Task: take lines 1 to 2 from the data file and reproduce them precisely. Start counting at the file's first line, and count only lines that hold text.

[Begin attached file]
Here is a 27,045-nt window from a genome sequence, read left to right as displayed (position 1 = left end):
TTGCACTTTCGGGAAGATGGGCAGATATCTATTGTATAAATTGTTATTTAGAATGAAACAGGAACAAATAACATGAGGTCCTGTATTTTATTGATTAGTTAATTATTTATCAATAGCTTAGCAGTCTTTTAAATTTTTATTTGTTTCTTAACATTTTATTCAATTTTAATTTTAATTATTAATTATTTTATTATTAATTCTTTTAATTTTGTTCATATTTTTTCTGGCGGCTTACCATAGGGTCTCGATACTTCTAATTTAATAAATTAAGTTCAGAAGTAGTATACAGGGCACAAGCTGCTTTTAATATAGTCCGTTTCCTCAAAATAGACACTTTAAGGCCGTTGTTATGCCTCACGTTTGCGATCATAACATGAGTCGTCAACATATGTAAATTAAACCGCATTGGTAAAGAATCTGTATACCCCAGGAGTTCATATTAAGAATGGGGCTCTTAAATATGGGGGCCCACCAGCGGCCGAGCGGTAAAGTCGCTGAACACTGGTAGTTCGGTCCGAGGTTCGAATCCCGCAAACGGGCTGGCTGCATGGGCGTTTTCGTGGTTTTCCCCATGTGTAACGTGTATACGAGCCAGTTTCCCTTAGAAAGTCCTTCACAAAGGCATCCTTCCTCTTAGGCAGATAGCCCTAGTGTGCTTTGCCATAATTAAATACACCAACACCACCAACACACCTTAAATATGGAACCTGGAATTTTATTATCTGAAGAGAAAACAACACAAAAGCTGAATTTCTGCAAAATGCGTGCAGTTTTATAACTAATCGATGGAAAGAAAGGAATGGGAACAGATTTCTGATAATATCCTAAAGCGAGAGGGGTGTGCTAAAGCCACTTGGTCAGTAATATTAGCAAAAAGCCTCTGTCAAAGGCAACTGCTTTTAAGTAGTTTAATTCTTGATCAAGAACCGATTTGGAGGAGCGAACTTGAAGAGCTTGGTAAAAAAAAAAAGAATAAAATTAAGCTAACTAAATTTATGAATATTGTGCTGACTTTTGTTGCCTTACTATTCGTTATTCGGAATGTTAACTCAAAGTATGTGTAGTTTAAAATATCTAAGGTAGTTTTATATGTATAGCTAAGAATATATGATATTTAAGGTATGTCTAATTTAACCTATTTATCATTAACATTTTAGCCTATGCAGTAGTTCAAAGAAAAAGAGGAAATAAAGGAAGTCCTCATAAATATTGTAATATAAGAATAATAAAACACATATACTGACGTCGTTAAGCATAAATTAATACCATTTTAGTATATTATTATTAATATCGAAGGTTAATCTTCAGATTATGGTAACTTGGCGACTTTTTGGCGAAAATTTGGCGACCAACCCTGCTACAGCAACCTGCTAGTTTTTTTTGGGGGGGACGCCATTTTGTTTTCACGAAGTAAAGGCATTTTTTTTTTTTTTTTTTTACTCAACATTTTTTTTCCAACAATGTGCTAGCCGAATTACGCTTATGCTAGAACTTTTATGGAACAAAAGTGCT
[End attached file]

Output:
Here is a 27,045-nt window from a genome sequence, read left to right as displayed (position 1 = left end):
TTGCACTTTCGGGAAGATGGGCAGATATCTATTGTATAAATTGTTATTTAGAATGAAACAGGAACAAATAACATGAGGTCCTGTATTTTATTGATTAGTTAATTATTTATCAATAGCTTAGCAGTCTTTTAAATTTTTATTTGTTTCTTAACATTTTATTCAATTTTAATTTTAATTATTAATTATTTTATTATTAATTCTTTTAATTTTGTTCATATTTTTTCTGGCGGCTTACCATAGGGTCTCGATACTTCTAATTTAATAAATTAAGTTCAGAAGTAGTATACAGGGCACAAGCTGCTTTTAATATAGTCCGTTTCCTCAAAATAGACACTTTAAGGCCGTTGTTATGCCTCACGTTTGCGATCATAACATGAGTCGTCAACATATGTAAATTAAACCGCATTGGTAAAGAATCTGTATACCCCAGGAGTTCATATTAAGAATGGGGCTCTTAAATATGGGGGCCCACCAGCGGCCGAGCGGTAAAGTCGCTGAACACTGGTAGTTCGGTCCGAGGTTCGAATCCCGCAAACGGGCTGGCTGCATGGGCGTTTTCGTGGTTTTCCCCATGTGTAACGTGTATACGAGCCAGTTTCCCTTAGAAAGTCCTTCACAAAGGCATCCTTCCTCTTAGGCAGATAGCCCTAGTGTGCTTTGCCATAATTAAATACACCAACACCACCAACACACCTTAAATATGGAACCTGGAATTTTATTATCTGAAGAGAAAACAACACAAAAGCTGAATTTCTGCAAAATGCGTGCAGTTTTATAACTAATCGATGGAAAGAAAGGAATGGGAACAGATTTCTGATAATATCCTAAAGCGAGAGGGGTGTGCTAAAGCCACTTGGTCAGTAATATTAGCAAAAAGCCTCTGTCAAAGGCAACTGCTTTTAAGTAGTTTAATTCTTGATCAAGAACCGATTTGGAGGAGCGAACTTGAAGAGCTTGGTAAAAAAAAAAAGAATAAAATTAAGCTAACTAAATTTATGAATATTGTGCTGACTTTTGTTGCCTTACTATTCGTTATTCGGAATGTTAACTCAAAGTATGTGTAGTTTAAAATATCTAAGGTAGTTTTATATGTATAGCTAAGAATATATGATATTTAAGGTATGTCTAATTTAACCTATTTATCATTAACATTTTAGCCTATGCAGTAGTTCAAAGAAAAAGAGGAAATAAAGGAAGTCCTCATAAATATTGTAATATAAGAATAATAAAACACATATACTGACGTCGTTAAGCATAAATTAATACCATTTTAGTATATTATTATTAATATCGAAGGTTAATCTTCAGATTATGGTAACTTGGCGACTTTTTGGCGAAAATTTGGCGACCAACCCTGCTACAGCAACCTGCTAGTTTTTTTTGGGGGGGACGCCATTTTGTTTTCACGAAGTAAAGGCATTTTTTTTTTTTTTTTTTTACTCAACATTTTTTTTCCAACAATGTGCTAGCCGAATTACGCTTATGCTAGAACTTTTATGGAACAAAAGTGCT